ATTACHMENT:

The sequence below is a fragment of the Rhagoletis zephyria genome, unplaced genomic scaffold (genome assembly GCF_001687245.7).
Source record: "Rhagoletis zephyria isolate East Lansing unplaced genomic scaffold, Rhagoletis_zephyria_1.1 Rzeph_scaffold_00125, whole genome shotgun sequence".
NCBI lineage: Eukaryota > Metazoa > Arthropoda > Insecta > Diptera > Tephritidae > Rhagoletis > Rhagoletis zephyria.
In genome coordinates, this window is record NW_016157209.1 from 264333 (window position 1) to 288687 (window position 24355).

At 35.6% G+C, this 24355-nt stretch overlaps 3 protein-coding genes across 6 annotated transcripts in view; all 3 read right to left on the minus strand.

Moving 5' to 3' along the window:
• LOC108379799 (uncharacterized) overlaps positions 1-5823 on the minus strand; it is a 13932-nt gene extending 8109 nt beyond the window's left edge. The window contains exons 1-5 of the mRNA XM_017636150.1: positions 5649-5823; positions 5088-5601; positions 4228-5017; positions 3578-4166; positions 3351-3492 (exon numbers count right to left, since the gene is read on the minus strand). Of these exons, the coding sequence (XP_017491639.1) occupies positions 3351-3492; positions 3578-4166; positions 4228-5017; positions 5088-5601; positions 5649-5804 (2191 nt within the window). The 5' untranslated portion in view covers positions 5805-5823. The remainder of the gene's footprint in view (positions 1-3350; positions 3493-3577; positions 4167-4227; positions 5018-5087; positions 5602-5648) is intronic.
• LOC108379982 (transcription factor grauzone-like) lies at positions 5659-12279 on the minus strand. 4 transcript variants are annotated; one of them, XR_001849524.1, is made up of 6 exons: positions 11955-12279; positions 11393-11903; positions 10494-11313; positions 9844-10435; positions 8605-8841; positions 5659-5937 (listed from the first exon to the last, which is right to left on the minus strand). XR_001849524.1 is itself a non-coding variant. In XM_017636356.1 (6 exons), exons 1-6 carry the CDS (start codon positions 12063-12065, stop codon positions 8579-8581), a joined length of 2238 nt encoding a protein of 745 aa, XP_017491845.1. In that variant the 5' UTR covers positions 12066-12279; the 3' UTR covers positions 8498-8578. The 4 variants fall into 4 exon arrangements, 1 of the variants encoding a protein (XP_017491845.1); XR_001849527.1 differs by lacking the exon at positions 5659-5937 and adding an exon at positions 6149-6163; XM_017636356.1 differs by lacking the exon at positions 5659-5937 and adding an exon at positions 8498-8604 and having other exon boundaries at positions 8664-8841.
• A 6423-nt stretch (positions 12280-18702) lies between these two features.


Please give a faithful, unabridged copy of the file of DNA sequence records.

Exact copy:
The sequence below is a fragment of the Rhagoletis zephyria genome, unplaced genomic scaffold (genome assembly GCF_001687245.7).
Source record: "Rhagoletis zephyria isolate East Lansing unplaced genomic scaffold, Rhagoletis_zephyria_1.1 Rzeph_scaffold_00125, whole genome shotgun sequence".
NCBI lineage: Eukaryota > Metazoa > Arthropoda > Insecta > Diptera > Tephritidae > Rhagoletis > Rhagoletis zephyria.
In genome coordinates, this window is record NW_016157209.1 from 264333 (window position 1) to 288687 (window position 24355).

At 35.6% G+C, this 24355-nt stretch overlaps 3 protein-coding genes across 6 annotated transcripts in view; all 3 read right to left on the minus strand.

Moving 5' to 3' along the window:
• LOC108379799 (uncharacterized) overlaps positions 1-5823 on the minus strand; it is a 13932-nt gene extending 8109 nt beyond the window's left edge. The window contains exons 1-5 of the mRNA XM_017636150.1: positions 5649-5823; positions 5088-5601; positions 4228-5017; positions 3578-4166; positions 3351-3492 (exon numbers count right to left, since the gene is read on the minus strand). Of these exons, the coding sequence (XP_017491639.1) occupies positions 3351-3492; positions 3578-4166; positions 4228-5017; positions 5088-5601; positions 5649-5804 (2191 nt within the window). The 5' untranslated portion in view covers positions 5805-5823. The remainder of the gene's footprint in view (positions 1-3350; positions 3493-3577; positions 4167-4227; positions 5018-5087; positions 5602-5648) is intronic.
• LOC108379982 (transcription factor grauzone-like) lies at positions 5659-12279 on the minus strand. 4 transcript variants are annotated; one of them, XR_001849524.1, is made up of 6 exons: positions 11955-12279; positions 11393-11903; positions 10494-11313; positions 9844-10435; positions 8605-8841; positions 5659-5937 (listed from the first exon to the last, which is right to left on the minus strand). XR_001849524.1 is itself a non-coding variant. In XM_017636356.1 (6 exons), exons 1-6 carry the CDS (start codon positions 12063-12065, stop codon positions 8579-8581), a joined length of 2238 nt encoding a protein of 745 aa, XP_017491845.1. In that variant the 5' UTR covers positions 12066-12279; the 3' UTR covers positions 8498-8578. The 4 variants fall into 4 exon arrangements, 1 of the variants encoding a protein (XP_017491845.1); XR_001849527.1 differs by lacking the exon at positions 5659-5937 and adding an exon at positions 6149-6163; XM_017636356.1 differs by lacking the exon at positions 5659-5937 and adding an exon at positions 8498-8604 and having other exon boundaries at positions 8664-8841.
• A 6423-nt stretch (positions 12280-18702) lies between these two features.